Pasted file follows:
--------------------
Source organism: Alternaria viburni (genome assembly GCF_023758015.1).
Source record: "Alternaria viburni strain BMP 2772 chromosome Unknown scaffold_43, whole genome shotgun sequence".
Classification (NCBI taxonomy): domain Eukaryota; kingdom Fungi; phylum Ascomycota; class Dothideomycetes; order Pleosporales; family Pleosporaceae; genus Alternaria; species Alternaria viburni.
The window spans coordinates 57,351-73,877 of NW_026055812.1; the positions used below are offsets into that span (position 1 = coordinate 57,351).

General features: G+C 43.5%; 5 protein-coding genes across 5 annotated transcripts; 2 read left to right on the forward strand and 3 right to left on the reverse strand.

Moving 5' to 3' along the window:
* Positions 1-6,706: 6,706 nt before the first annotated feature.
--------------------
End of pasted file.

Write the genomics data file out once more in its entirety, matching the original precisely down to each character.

Source organism: Alternaria viburni (genome assembly GCF_023758015.1).
Source record: "Alternaria viburni strain BMP 2772 chromosome Unknown scaffold_43, whole genome shotgun sequence".
Classification (NCBI taxonomy): domain Eukaryota; kingdom Fungi; phylum Ascomycota; class Dothideomycetes; order Pleosporales; family Pleosporaceae; genus Alternaria; species Alternaria viburni.
The window spans coordinates 57,351-73,877 of NW_026055812.1; the positions used below are offsets into that span (position 1 = coordinate 57,351).

General features: G+C 43.5%; 5 protein-coding genes across 5 annotated transcripts; 2 read left to right on the forward strand and 3 right to left on the reverse strand.

Moving 5' to 3' along the window:
* Positions 1-6,706: 6,706 nt before the first annotated feature.